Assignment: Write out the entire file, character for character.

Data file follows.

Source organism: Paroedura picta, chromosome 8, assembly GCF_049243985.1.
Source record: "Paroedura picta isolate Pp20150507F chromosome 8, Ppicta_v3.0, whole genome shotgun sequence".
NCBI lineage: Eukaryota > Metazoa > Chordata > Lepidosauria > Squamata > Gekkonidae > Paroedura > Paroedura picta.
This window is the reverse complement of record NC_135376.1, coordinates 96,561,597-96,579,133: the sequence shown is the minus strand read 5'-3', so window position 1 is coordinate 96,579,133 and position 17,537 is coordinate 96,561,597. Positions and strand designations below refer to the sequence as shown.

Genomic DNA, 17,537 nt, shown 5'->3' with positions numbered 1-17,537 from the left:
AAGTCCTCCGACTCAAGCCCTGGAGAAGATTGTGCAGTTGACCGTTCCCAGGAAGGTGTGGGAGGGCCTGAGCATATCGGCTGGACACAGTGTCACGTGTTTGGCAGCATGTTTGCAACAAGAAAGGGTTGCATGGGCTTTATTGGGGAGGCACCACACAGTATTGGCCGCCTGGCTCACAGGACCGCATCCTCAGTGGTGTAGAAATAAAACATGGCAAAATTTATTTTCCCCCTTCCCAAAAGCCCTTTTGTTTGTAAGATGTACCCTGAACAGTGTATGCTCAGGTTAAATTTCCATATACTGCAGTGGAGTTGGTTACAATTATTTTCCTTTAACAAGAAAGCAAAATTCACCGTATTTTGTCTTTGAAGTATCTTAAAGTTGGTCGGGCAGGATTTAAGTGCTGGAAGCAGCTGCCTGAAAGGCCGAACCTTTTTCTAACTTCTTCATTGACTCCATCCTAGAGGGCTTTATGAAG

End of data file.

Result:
Source organism: Paroedura picta, chromosome 8, assembly GCF_049243985.1.
Source record: "Paroedura picta isolate Pp20150507F chromosome 8, Ppicta_v3.0, whole genome shotgun sequence".
NCBI lineage: Eukaryota > Metazoa > Chordata > Lepidosauria > Squamata > Gekkonidae > Paroedura > Paroedura picta.
This window is the reverse complement of record NC_135376.1, coordinates 96,561,597-96,579,133: the sequence shown is the minus strand read 5'-3', so window position 1 is coordinate 96,579,133 and position 17,537 is coordinate 96,561,597. Positions and strand designations below refer to the sequence as shown.

Genomic DNA, 17,537 nt, shown 5'->3' with positions numbered 1-17,537 from the left:
AAGTCCTCCGACTCAAGCCCTGGAGAAGATTGTGCAGTTGACCGTTCCCAGGAAGGTGTGGGAGGGCCTGAGCATATCGGCTGGACACAGTGTCACGTGTTTGGCAGCATGTTTGCAACAAGAAAGGGTTGCATGGGCTTTATTGGGGAGGCACCACACAGTATTGGCCGCCTGGCTCACAGGACCGCATCCTCAGTGGTGTAGAAATAAAACATGGCAAAATTTATTTTCCCCCTTCCCAAAAGCCCTTTTGTTTGTAAGATGTACCCTGAACAGTGTATGCTCAGGTTAAATTTCCATATACTGCAGTGGAGTTGGTTACAATTATTTTCCTTTAACAAGAAAGCAAAATTCACCGTATTTTGTCTTTGAAGTATCTTAAAGTTGGTCGGGCAGGATTTAAGTGCTGGAAGCAGCTGCCTGAAAGGCCGAACCTTTTTCTAACTTCTTCATTGACTCCATCCTAGAGGGCTTTATGAAG